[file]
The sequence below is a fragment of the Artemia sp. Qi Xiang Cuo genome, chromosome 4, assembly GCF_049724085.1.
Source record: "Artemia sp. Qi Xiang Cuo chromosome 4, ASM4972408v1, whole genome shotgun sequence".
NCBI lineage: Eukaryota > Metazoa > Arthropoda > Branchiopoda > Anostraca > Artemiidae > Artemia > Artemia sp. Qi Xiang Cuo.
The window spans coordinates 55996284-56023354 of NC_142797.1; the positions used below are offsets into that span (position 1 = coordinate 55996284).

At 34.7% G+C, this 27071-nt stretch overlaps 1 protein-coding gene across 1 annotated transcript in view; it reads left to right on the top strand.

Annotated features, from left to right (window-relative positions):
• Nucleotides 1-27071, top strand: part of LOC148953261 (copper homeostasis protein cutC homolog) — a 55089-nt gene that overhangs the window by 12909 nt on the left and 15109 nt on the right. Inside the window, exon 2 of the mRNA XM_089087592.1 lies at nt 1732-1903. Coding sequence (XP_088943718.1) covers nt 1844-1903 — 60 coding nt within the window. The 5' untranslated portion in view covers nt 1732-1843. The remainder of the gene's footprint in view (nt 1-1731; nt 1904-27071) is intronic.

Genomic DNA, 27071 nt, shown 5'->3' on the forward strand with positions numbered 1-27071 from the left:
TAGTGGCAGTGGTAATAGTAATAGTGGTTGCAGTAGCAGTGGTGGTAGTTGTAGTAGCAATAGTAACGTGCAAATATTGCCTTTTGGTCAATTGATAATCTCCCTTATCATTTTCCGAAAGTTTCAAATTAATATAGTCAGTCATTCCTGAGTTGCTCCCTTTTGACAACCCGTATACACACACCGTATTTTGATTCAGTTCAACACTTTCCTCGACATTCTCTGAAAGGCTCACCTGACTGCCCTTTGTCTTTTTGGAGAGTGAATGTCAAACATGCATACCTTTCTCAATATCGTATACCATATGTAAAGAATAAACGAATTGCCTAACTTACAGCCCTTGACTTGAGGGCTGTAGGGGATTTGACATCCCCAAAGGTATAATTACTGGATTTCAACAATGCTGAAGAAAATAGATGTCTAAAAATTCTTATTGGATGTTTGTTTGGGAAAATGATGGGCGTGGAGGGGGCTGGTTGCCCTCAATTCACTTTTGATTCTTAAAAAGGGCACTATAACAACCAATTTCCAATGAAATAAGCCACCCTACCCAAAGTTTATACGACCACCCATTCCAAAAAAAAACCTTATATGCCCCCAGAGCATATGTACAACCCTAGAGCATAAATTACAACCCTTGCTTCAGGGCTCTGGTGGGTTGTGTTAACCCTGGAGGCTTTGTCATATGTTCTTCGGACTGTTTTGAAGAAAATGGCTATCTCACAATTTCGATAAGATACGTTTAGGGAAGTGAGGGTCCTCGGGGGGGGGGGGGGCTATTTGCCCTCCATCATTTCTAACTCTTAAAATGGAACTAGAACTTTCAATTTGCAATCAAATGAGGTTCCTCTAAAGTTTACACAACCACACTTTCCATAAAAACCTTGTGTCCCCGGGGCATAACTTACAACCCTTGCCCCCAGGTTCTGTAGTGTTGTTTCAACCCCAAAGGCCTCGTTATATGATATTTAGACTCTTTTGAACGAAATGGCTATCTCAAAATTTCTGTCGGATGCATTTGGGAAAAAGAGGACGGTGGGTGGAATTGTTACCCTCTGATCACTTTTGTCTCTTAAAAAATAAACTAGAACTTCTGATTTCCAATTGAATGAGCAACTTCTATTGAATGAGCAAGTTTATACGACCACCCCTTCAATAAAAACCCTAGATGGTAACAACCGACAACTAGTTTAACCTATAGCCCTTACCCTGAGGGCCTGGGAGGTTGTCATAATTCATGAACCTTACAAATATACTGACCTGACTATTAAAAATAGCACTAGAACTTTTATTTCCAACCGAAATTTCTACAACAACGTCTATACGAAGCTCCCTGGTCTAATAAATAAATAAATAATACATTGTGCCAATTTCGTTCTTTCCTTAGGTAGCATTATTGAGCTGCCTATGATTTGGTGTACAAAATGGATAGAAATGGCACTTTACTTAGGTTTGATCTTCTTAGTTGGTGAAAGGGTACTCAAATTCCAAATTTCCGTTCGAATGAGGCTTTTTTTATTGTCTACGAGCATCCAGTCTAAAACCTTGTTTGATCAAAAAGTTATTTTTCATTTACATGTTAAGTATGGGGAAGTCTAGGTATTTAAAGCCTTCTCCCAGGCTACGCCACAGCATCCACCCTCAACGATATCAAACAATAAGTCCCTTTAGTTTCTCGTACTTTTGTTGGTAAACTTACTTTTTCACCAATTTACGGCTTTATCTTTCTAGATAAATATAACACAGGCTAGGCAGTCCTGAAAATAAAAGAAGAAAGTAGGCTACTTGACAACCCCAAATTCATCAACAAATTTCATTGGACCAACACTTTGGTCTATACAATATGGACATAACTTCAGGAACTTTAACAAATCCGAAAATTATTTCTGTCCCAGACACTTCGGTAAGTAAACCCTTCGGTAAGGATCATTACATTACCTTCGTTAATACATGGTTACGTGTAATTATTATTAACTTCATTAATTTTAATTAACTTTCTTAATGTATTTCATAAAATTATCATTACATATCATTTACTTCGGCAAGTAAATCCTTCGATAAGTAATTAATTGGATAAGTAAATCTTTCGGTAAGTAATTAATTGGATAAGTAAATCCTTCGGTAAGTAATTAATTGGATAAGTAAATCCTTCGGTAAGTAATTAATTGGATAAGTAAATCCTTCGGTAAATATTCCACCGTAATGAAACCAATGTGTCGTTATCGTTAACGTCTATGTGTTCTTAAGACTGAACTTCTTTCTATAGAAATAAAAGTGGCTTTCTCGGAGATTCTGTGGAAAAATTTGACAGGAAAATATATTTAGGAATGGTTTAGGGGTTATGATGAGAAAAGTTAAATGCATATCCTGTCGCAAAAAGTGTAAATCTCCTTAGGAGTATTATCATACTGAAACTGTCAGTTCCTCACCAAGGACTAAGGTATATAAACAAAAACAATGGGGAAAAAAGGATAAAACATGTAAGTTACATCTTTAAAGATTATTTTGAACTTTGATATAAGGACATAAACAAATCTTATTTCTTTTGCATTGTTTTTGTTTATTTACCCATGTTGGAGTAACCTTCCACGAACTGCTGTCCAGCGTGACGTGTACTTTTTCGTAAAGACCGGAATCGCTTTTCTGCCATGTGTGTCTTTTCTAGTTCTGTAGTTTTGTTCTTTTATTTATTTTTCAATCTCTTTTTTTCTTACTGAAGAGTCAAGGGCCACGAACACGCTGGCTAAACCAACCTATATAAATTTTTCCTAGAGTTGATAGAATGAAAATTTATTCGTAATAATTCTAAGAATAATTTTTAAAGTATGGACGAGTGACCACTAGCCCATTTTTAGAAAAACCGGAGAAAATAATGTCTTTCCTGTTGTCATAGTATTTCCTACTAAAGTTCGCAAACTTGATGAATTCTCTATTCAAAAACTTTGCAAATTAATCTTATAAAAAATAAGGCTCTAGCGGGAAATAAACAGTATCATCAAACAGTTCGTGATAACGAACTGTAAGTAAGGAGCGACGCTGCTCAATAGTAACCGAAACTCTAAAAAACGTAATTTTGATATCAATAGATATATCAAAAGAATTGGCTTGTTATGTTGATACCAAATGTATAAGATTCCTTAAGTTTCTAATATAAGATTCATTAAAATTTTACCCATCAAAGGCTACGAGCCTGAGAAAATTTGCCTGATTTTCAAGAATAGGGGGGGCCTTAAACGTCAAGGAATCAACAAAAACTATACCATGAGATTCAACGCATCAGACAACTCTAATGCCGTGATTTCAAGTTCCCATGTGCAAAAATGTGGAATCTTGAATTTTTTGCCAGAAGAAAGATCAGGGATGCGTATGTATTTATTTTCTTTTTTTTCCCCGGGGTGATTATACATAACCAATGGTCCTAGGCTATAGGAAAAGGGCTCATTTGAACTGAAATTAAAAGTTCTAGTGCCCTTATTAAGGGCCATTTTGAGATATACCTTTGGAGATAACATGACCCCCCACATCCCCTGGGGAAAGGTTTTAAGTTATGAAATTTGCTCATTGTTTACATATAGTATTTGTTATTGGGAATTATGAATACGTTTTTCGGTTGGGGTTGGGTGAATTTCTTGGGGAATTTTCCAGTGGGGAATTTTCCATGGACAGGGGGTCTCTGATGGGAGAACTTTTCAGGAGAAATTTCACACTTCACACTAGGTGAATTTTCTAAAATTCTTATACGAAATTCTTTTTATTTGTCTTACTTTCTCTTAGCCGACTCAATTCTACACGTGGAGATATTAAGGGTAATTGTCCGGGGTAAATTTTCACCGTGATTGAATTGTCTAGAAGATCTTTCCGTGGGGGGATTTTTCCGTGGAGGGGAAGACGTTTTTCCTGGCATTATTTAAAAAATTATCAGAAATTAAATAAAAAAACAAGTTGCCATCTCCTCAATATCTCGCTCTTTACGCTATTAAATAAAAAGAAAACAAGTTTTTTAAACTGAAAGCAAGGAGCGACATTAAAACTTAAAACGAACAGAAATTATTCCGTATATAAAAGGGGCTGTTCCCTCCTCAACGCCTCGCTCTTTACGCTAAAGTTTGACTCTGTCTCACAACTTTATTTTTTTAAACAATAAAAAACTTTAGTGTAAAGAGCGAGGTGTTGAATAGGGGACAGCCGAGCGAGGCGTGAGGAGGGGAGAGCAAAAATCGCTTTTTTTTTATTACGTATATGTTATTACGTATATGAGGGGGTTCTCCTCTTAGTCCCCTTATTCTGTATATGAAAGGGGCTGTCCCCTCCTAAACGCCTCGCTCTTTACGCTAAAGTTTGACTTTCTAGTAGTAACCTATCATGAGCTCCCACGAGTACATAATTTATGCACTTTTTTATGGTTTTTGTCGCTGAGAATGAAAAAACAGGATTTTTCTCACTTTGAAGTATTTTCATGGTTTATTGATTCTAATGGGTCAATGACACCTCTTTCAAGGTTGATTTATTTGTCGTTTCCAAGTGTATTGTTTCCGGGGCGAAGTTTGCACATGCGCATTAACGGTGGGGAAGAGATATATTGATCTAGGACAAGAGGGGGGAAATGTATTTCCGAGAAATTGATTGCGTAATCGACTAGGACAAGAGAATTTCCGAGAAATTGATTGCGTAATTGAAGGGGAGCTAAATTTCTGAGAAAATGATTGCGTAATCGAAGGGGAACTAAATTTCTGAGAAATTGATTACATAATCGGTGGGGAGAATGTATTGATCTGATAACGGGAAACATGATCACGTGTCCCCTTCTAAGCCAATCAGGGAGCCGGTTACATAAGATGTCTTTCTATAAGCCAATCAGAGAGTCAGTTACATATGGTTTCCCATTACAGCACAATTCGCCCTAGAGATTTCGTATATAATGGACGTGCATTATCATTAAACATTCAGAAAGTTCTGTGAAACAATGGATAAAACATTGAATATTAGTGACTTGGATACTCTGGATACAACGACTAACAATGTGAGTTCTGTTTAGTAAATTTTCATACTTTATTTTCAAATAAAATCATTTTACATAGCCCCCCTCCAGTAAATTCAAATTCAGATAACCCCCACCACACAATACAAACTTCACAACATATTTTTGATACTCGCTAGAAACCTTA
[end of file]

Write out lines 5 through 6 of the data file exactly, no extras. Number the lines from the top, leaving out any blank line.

At 34.7% G+C, this 27071-nt stretch overlaps 1 protein-coding gene across 1 annotated transcript in view; it reads left to right on the top strand.

Annotated features, from left to right (window-relative positions):